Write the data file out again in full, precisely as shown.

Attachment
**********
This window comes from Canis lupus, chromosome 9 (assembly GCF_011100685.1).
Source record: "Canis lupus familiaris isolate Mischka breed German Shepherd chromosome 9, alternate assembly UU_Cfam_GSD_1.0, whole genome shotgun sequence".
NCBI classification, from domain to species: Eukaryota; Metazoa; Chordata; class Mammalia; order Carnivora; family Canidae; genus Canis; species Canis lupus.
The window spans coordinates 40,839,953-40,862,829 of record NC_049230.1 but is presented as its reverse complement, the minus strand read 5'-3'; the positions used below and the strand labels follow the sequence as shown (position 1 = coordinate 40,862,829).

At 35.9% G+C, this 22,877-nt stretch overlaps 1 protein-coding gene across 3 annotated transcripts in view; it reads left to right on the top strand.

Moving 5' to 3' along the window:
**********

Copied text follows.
This window comes from Canis lupus, chromosome 9 (assembly GCF_011100685.1).
Source record: "Canis lupus familiaris isolate Mischka breed German Shepherd chromosome 9, alternate assembly UU_Cfam_GSD_1.0, whole genome shotgun sequence".
NCBI classification, from domain to species: Eukaryota; Metazoa; Chordata; class Mammalia; order Carnivora; family Canidae; genus Canis; species Canis lupus.
The window spans coordinates 40,839,953-40,862,829 of record NC_049230.1 but is presented as its reverse complement, the minus strand read 5'-3'; the positions used below and the strand labels follow the sequence as shown (position 1 = coordinate 40,862,829).

At 35.9% G+C, this 22,877-nt stretch overlaps 1 protein-coding gene across 3 annotated transcripts in view; it reads left to right on the top strand.

Moving 5' to 3' along the window: